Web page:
“The landscape has not changed so much that if you had a vote taken today, even with all the horror stories of RIAA subpoenas sent to grandmothers and honor students, the vote would come out in favor of seriously altering or removing” that section of the law, Godwin said. “I think what you are getting is some impulse, somewhat more strongly from the Republican side of the aisle, toward some slightly higher level of judicial review and some safeguards and remedies for misuse of process.”

Taking aim at individuals

The ongoing controversy over the DMCA subpoenas comes at a crucial time for the trade association. Earlier this month, it filed lawsuits against 261 alleged file swappers, and a federal appeals court heard arguments Tuesday about whether the RIAA has abused the DMCA when gleaning subscriber names from Verizon Communications.

If the RIAA loses the suit and the decision is upheld on appeal–or if Brownback’s legislation is enacted–the industry group could be forced to file thousands of “John Doe” lawsuits instead of sending bulk subpoenas. That would be a more expensive strategy that risks additional negative publicity, especially if a file-swapping defendant turns out to be a music industry executive or a relative of a member of Congress.

For its part, Verizon has been stressing the privacy implications of allowing the use of DMCA subpoenas to become more widespread. It’s backing Brownback’s bill, which requires that a lawsuit be filed before an Internet user be unmasked. (The exact language: “An Internet access service may not be compelled to make available to a manufacturer of a digital media product or its representative the identity or personal information of a subscriber or user of its service”–unless, that is, a civil lawsuit or criminal prosecution is pending.)

A DMCA subpoena “grants copyright holders or their agents the right to discover the name, address and telephone number of any Internet user in this country without filing a lawsuit or making any substantive showing at all to a federal judge,” said William Barr, Verizon’s general counsel, who also testified on Wednesday. “This accords truly breathtaking powers to anyone who can claim to be or represent a copyright owner–powers that Congress has not even bestowed on law enforcement and national security personnel.”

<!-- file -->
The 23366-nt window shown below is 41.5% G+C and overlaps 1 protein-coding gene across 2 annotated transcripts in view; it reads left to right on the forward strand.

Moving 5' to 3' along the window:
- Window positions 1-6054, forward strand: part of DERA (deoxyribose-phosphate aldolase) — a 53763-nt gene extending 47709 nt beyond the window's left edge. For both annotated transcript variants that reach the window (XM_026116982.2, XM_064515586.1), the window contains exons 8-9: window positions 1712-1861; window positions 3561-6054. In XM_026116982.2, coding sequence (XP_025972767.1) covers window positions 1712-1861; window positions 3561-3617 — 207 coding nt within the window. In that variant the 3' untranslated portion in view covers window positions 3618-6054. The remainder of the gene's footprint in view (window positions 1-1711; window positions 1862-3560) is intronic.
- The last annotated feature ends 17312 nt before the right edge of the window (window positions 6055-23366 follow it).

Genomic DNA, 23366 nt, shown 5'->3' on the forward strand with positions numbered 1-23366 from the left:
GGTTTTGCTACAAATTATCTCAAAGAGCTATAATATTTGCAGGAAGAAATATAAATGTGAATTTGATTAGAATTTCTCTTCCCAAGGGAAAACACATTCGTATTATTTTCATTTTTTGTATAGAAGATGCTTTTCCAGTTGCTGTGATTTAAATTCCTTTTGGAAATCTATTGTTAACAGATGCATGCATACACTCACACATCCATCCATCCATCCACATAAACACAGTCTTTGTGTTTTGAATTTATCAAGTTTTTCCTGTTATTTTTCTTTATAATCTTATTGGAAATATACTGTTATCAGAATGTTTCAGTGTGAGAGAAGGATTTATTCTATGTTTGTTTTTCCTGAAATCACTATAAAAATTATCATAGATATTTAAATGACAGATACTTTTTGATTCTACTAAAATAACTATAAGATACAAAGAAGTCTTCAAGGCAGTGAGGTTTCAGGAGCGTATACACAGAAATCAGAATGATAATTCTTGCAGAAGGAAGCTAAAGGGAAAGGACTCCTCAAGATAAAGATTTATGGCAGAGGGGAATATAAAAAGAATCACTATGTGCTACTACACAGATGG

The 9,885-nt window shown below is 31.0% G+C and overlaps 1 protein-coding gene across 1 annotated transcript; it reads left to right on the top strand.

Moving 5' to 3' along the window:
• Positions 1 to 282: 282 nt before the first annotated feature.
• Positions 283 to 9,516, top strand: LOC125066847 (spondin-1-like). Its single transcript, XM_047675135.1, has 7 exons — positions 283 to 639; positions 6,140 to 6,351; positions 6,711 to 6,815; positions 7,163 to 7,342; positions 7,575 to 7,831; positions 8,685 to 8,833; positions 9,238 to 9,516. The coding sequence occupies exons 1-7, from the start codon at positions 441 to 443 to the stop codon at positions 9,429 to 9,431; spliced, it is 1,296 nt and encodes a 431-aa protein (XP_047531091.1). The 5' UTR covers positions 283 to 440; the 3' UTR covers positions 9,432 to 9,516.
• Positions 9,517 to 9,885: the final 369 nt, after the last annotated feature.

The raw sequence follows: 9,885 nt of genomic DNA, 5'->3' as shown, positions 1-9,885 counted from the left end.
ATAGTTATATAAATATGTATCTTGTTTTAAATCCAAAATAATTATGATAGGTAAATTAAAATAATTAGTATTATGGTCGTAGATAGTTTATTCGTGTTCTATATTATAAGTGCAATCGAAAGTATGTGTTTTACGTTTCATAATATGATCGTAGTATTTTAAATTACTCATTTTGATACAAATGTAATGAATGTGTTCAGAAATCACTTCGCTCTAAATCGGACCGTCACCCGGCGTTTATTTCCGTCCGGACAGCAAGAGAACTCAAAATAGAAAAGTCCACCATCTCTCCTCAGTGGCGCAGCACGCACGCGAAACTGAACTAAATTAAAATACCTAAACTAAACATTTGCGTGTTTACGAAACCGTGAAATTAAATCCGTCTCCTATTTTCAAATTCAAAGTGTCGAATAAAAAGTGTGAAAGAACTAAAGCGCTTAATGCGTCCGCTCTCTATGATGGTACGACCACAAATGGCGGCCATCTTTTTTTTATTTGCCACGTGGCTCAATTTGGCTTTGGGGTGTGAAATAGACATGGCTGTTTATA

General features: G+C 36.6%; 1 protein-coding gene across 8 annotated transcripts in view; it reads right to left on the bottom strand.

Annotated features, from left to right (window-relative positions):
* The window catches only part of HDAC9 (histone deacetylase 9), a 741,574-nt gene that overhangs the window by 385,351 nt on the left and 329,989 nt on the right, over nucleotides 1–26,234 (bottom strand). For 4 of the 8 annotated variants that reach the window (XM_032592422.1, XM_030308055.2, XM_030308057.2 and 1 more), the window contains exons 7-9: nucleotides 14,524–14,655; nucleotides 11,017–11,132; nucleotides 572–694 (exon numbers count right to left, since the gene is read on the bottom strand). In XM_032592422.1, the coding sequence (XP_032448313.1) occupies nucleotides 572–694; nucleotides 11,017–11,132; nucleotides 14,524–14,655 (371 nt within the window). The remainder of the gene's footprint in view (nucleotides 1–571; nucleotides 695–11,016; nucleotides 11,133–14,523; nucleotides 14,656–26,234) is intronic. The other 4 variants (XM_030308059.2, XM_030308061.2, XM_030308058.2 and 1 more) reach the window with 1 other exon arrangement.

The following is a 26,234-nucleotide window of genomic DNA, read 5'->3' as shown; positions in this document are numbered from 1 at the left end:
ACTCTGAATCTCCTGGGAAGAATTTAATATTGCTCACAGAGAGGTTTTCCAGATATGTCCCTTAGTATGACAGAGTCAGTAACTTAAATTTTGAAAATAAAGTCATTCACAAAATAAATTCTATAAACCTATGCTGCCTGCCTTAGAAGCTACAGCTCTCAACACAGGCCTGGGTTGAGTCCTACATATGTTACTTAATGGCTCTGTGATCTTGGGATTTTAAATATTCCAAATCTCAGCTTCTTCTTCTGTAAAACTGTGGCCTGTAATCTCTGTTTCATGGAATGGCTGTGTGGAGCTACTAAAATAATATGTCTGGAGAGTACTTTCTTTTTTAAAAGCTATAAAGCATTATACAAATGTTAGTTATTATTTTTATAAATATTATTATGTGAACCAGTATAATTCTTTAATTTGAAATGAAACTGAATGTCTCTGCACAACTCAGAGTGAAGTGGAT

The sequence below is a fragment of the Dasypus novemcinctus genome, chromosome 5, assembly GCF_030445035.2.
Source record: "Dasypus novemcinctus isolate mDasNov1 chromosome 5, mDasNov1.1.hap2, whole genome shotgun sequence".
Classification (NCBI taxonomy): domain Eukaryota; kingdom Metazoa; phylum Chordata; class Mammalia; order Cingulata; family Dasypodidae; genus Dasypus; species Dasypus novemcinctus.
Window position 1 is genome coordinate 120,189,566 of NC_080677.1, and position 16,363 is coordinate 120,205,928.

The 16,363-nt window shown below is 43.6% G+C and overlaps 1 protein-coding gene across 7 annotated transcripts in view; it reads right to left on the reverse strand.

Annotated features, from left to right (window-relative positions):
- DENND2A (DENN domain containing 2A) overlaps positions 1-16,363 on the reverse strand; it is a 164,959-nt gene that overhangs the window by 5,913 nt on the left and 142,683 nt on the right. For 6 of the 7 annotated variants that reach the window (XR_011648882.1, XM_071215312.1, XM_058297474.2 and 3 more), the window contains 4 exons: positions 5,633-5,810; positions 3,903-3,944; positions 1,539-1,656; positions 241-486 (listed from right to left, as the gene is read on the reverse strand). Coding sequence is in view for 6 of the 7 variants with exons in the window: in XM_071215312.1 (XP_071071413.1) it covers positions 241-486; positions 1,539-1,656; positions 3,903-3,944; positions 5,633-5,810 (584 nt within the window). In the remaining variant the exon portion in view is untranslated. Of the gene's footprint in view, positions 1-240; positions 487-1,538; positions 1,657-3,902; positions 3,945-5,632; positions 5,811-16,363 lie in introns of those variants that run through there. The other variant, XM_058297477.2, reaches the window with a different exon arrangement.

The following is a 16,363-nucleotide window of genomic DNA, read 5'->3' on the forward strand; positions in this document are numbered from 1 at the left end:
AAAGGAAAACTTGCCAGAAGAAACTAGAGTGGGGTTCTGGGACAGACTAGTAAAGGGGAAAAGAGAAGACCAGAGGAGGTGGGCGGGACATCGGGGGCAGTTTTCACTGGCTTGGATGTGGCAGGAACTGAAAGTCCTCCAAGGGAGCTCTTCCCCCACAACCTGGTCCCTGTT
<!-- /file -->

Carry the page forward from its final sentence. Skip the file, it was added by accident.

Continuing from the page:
Unlike the mostly left-of-center groups such as the Electronic Frontier Foundation and Consumers Union that have been agitating for years to defang the DMCA, Brownback is an unabashed conservative who in 2000 won a 100 percent rating from the American Conservative Union.

“Recently a federal court has held that copyright owners may use the subpoena to compel Internet service providers to disclose to them the names, addresses and phone numbers of their subscribers suspected of piracy,” Brownback said. “This subpoena process includes no due process for the accused ISP subscribers.”

Brownback’s bill is not limited to amending the DMCA subpoena process. As previously reported by CNET, it generally prohibits the Federal Communications Commission from imposing copy-protection requirements on electronic devices, requires prominent labeling of any “access-controlled digital media product,” and preserves the right to resell digital media, provided the seller does not keep a copy.